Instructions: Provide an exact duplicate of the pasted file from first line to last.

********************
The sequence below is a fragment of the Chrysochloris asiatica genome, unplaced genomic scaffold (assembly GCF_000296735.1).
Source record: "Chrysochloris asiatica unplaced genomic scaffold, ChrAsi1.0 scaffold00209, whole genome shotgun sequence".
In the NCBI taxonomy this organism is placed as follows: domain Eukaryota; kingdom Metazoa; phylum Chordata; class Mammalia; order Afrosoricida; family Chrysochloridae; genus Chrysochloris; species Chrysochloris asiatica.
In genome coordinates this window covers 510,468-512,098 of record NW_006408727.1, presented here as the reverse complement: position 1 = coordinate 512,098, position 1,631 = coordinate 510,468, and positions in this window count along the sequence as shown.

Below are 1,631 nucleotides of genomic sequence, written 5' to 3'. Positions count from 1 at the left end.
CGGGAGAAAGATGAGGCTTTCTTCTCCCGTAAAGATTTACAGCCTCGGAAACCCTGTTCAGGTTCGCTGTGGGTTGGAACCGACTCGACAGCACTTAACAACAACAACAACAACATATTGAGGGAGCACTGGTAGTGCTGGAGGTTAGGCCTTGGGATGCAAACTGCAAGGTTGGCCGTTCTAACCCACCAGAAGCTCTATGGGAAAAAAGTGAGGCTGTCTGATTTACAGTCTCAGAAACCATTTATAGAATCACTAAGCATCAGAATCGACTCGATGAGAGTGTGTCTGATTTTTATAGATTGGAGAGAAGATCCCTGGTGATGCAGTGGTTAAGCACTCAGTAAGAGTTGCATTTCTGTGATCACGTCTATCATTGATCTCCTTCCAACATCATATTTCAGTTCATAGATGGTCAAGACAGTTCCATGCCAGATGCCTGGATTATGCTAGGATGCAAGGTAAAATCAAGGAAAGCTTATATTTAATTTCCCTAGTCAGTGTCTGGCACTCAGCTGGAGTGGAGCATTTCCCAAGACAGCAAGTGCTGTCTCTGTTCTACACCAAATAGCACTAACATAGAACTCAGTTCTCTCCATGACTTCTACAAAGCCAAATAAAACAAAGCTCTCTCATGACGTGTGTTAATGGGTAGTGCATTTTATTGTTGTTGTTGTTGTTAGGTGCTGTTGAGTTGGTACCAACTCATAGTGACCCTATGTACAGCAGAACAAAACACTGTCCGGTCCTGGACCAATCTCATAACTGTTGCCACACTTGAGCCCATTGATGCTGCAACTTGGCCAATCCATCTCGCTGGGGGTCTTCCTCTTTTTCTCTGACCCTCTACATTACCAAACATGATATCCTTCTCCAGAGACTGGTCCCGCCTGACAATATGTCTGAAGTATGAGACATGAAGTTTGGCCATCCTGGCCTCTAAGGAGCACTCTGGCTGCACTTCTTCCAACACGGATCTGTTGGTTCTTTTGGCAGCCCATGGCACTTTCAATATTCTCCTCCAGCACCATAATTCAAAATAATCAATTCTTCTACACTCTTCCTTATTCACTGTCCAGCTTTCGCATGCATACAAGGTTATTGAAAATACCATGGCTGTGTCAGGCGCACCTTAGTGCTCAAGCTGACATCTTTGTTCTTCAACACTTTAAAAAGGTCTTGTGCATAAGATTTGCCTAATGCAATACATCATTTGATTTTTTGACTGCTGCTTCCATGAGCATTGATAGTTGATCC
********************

The sequence below is a fragment of the Chrysochloris asiatica genome, unplaced genomic scaffold (assembly GCF_000296735.1).
Source record: "Chrysochloris asiatica unplaced genomic scaffold, ChrAsi1.0 scaffold00209, whole genome shotgun sequence".
In the NCBI taxonomy this organism is placed as follows: domain Eukaryota; kingdom Metazoa; phylum Chordata; class Mammalia; order Afrosoricida; family Chrysochloridae; genus Chrysochloris; species Chrysochloris asiatica.
In genome coordinates this window covers 510,468-512,098 of record NW_006408727.1, presented here as the reverse complement: position 1 = coordinate 512,098, position 1,631 = coordinate 510,468, and positions in this window count along the sequence as shown.

Below are 1,631 nucleotides of genomic sequence, written 5' to 3'. Positions count from 1 at the left end.
CGGGAGAAAGATGAGGCTTTCTTCTCCCGTAAAGATTTACAGCCTCGGAAACCCTGTTCAGGTTCGCTGTGGGTTGGAACCGACTCGACAGCACTTAACAACAACAACAACAACATATTGAGGGAGCACTGGTAGTGCTGGAGGTTAGGCCTTGGGATGCAAACTGCAAGGTTGGCCGTTCTAACCCACCAGAAGCTCTATGGGAAAAAAGTGAGGCTGTCTGATTTACAGTCTCAGAAACCATTTATAGAATCACTAAGCATCAGAATCGACTCGATGAGAGTGTGTCTGATTTTTATAGATTGGAGAGAAGATCCCTGGTGATGCAGTGGTTAAGCACTCAGTAAGAGTTGCATTTCTGTGATCACGTCTATCATTGATCTCCTTCCAACATCATATTTCAGTTCATAGATGGTCAAGACAGTTCCATGCCAGATGCCTGGATTATGCTAGGATGCAAGGTAAAATCAAGGAAAGCTTATATTTAATTTCCCTAGTCAGTGTCTGGCACTCAGCTGGAGTGGAGCATTTCCCAAGACAGCAAGTGCTGTCTCTGTTCTACACCAAATAGCACTAACATAGAACTCAGTTCTCTCCATGACTTCTACAAAGCCAAATAAAACAAAGCTCTCTCATGACGTGTGTTAATGGGTAGTGCATTTTATTGTTGTTGTTGTTGTTAGGTGCTGTTGAGTTGGTACCAACTCATAGTGACCCTATGTACAGCAGAACAAAACACTGTCCGGTCCTGGACCAATCTCATAACTGTTGCCACACTTGAGCCCATTGATGCTGCAACTTGGCCAATCCATCTCGCTGGGGGTCTTCCTCTTTTTCTCTGACCCTCTACATTACCAAACATGATATCCTTCTCCAGAGACTGGTCCCGCCTGACAATATGTCTGAAGTATGAGACATGAAGTTTGGCCATCCTGGCCTCTAAGGAGCACTCTGGCTGCACTTCTTCCAACACGGATCTGTTGGTTCTTTTGGCAGCCCATGGCACTTTCAATATTCTCCTCCAGCACCATAATTCAAAATAATCAATTCTTCTACACTCTTCCTTATTCACTGTCCAGCTTTCGCATGCATACAAGGTTATTGAAAATACCATGGCTGTGTCAGGCGCACCTTAGTGCTCAAGCTGACATCTTTGTTCTTCAACACTTTAAAAAGGTCTTGTGCATAAGATTTGCCTAATGCAATACATCATTTGATTTTTTGACTGCTGCTTCCATGAGCATTGATAGTTGATCC